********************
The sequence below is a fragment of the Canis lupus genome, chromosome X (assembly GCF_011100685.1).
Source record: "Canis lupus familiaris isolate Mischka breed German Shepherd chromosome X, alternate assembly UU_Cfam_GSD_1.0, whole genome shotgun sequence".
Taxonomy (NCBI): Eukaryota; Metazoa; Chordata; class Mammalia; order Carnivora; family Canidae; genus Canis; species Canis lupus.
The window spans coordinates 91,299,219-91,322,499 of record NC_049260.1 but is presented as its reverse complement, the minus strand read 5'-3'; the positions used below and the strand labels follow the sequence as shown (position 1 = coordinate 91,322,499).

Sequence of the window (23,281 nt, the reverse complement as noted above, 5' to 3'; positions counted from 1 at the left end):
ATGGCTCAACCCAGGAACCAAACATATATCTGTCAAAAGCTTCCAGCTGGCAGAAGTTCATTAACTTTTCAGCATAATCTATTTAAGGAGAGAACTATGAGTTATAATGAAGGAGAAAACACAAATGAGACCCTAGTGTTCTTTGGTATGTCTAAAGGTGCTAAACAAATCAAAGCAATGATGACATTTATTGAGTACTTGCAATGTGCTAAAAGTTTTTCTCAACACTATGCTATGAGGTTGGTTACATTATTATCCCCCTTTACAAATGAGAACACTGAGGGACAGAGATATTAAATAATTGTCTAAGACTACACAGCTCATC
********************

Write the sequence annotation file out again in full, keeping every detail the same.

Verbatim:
The sequence below is a fragment of the Canis lupus genome, chromosome X (assembly GCF_011100685.1).
Source record: "Canis lupus familiaris isolate Mischka breed German Shepherd chromosome X, alternate assembly UU_Cfam_GSD_1.0, whole genome shotgun sequence".
Taxonomy (NCBI): Eukaryota; Metazoa; Chordata; class Mammalia; order Carnivora; family Canidae; genus Canis; species Canis lupus.
The window spans coordinates 91,299,219-91,322,499 of record NC_049260.1 but is presented as its reverse complement, the minus strand read 5'-3'; the positions used below and the strand labels follow the sequence as shown (position 1 = coordinate 91,322,499).

Sequence of the window (23,281 nt, the reverse complement as noted above, 5' to 3'; positions counted from 1 at the left end):
ATGGCTCAACCCAGGAACCAAACATATATCTGTCAAAAGCTTCCAGCTGGCAGAAGTTCATTAACTTTTCAGCATAATCTATTTAAGGAGAGAACTATGAGTTATAATGAAGGAGAAAACACAAATGAGACCCTAGTGTTCTTTGGTATGTCTAAAGGTGCTAAACAAATCAAAGCAATGATGACATTTATTGAGTACTTGCAATGTGCTAAAAGTTTTTCTCAACACTATGCTATGAGGTTGGTTACATTATTATCCCCCTTTACAAATGAGAACACTGAGGGACAGAGATATTAAATAATTGTCTAAGACTACACAGCTCATC